It took LTK two years to get a meeting with senior politicians in the province. During this time, two administrators were appointed for the municipality, but none of them could manage to implement a financial recovery plan. 

According to figures collected by LTK, the municipality’s billing has declined from 79% to 50% and its cost of labour has increased to levels in excess of revenue collected (excluding revenue received from government grants). The municipal outstanding debtors’ book currently totals R824-million and Eskom is owed about R350-million. 

“MEC Nqatha admitted there was a common cause for the legal action. The fundamental difference in the approaches of the parties was the EC government believes that it can fix the problems in a ‘business as usual’ approach with some assistance, whereas LTK believes that this has already been tried and failed, and that the council needs to be disbanded as it has failed in its duty to uphold the Constitution and its councillors are, in the word of Judge Stretch, ‘constitutional delinquents’ and cannot be entrusted with turning the municipality around,” Clark said. 

He was referring to Judge Igna Stretch’s judgment ruling that the Makana Local Municipality should be dissolved for its unconstitutional failure to provide basic services to its residents. 

Clark explained in his founding affidavit motivating for the municipality to be dissolved “that the municipality is in a financial crisis and is unable to deliver basic services to the residents of the municipality, ranging from water, clean air, electricity, waste removal, roads infrastructure, roaming animals and fire fighting … Every aspect of running a municipality is wanting (in the Komani municipality), and the municipality has now reached a state of disaster. 

“The council has failed to govern and manage the municipality effectively. The inability of the municipality to provide basic services and to meet its financial obligations has been manifest for a number of years, and the municipality has been in persistent material breach of its obligations to provide basic services at Komani. The municipality has been guilty of gross service delivery failures and has been unable to provide basic essential services to residents for a number of years now.”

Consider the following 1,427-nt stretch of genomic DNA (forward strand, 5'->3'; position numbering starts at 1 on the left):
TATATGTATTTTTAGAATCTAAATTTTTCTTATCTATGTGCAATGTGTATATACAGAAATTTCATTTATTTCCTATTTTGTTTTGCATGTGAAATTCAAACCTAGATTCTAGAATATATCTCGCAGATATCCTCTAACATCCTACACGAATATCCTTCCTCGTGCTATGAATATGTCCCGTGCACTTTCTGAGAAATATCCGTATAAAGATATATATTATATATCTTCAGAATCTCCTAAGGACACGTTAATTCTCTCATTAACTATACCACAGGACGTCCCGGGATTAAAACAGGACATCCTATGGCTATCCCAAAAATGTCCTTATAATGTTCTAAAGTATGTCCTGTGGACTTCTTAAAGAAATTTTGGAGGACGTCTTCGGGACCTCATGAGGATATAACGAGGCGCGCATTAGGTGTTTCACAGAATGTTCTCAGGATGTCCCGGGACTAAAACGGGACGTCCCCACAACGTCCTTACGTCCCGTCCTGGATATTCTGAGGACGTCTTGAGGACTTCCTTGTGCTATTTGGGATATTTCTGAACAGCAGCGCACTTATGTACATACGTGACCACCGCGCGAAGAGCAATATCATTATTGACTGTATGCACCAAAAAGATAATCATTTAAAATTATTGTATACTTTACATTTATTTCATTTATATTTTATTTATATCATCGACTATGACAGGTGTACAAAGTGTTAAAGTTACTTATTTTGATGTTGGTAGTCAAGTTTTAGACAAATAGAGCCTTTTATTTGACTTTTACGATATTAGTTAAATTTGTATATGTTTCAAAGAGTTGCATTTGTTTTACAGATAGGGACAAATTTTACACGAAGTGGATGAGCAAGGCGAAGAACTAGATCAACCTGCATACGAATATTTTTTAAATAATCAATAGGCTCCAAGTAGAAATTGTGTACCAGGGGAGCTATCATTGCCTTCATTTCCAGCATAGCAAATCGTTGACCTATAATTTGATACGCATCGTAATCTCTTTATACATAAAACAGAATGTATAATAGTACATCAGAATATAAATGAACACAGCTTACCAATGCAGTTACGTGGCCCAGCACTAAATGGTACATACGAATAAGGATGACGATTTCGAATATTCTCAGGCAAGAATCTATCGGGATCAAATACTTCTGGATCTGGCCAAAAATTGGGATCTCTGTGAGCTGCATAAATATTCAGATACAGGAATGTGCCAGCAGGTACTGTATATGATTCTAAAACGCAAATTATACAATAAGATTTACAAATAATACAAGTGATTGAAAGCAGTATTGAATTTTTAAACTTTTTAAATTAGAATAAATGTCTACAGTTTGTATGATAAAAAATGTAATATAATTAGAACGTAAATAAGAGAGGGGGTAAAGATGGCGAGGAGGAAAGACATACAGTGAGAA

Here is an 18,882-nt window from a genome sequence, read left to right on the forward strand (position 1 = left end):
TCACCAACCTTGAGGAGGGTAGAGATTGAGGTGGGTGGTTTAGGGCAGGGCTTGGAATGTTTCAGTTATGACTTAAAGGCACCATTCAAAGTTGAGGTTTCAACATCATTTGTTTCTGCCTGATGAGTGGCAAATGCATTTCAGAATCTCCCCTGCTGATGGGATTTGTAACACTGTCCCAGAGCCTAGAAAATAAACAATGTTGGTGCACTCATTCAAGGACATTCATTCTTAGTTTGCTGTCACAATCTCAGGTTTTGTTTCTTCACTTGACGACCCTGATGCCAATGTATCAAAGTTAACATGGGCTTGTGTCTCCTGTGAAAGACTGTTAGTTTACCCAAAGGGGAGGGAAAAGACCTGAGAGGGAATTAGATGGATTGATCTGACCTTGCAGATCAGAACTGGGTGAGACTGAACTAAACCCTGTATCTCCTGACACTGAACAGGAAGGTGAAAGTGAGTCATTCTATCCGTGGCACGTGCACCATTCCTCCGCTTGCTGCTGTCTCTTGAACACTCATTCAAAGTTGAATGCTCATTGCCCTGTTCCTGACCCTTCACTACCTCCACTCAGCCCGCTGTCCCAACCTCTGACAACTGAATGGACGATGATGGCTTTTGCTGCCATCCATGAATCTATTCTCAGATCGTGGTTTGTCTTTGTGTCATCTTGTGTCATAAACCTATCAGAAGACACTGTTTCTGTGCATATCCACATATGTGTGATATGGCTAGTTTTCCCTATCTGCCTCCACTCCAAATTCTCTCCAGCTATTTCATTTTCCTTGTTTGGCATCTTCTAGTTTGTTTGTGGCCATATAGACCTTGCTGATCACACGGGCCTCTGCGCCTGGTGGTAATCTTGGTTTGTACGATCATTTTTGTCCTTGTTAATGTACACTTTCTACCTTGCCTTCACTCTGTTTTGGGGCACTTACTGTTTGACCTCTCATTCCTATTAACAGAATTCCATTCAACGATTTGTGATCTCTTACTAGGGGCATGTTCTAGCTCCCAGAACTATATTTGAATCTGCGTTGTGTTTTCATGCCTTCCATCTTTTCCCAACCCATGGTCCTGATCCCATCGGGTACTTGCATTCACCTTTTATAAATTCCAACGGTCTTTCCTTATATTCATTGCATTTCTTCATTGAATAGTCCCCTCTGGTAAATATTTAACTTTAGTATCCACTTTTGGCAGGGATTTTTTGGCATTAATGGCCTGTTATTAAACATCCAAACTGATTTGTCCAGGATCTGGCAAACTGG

National Treasury has been approached for bail-out funding for 14 municipalities in the Eastern Cape. 

In a response to a question from the DA’s Vicky Knoetze, Nqatha further stated that the collective Eskom debt in the province in December 2019 exceeded R1-billion. Enoch Mgijima Local Municipality had the highest amount of debt with R309-million, according to the MEC, with the Walter Sisulu Local Municipality at R222-million, the King Sabata Dalinyebo Municipality at R165-million, the Raymond Mhlaba Local Municipality at R148-million and the Inxuba Yethemba Local Municipality at R121-million.

The MEC for Finance, Mlungisi Mvoko, said in his budget speech recently that very few municipalities in the province were financially sustainable. “Institutional instability, political instability, deteriorating levels of service delivery, non-functional governance structures and financial uncertainties contribute to the negative audit outcomes and performance shown by municipalities. Provincial treasury is, however, continuing to support municipalities to improve financial management, as informed by the Financial Management Capability Maturity Model.”

He said irregular, fruitless and wasteful expenditure were a “challenge” in the province. 

“Using audit outcomes as an indicator, for example, we have observed that achieving targets in these areas remain elusive, especially for audits under the Municipal Finance Management Act. To deal with these challenges, we have established an intervention team with major focus on clearing up irregular expenditure and providing mitigation measures on all these deficiencies. We are further enhancing our supply chain management reforms by entrenching procurement plans that will ensure that proper planning and execution of projects are done in time to avoid late procurement,” he added. MC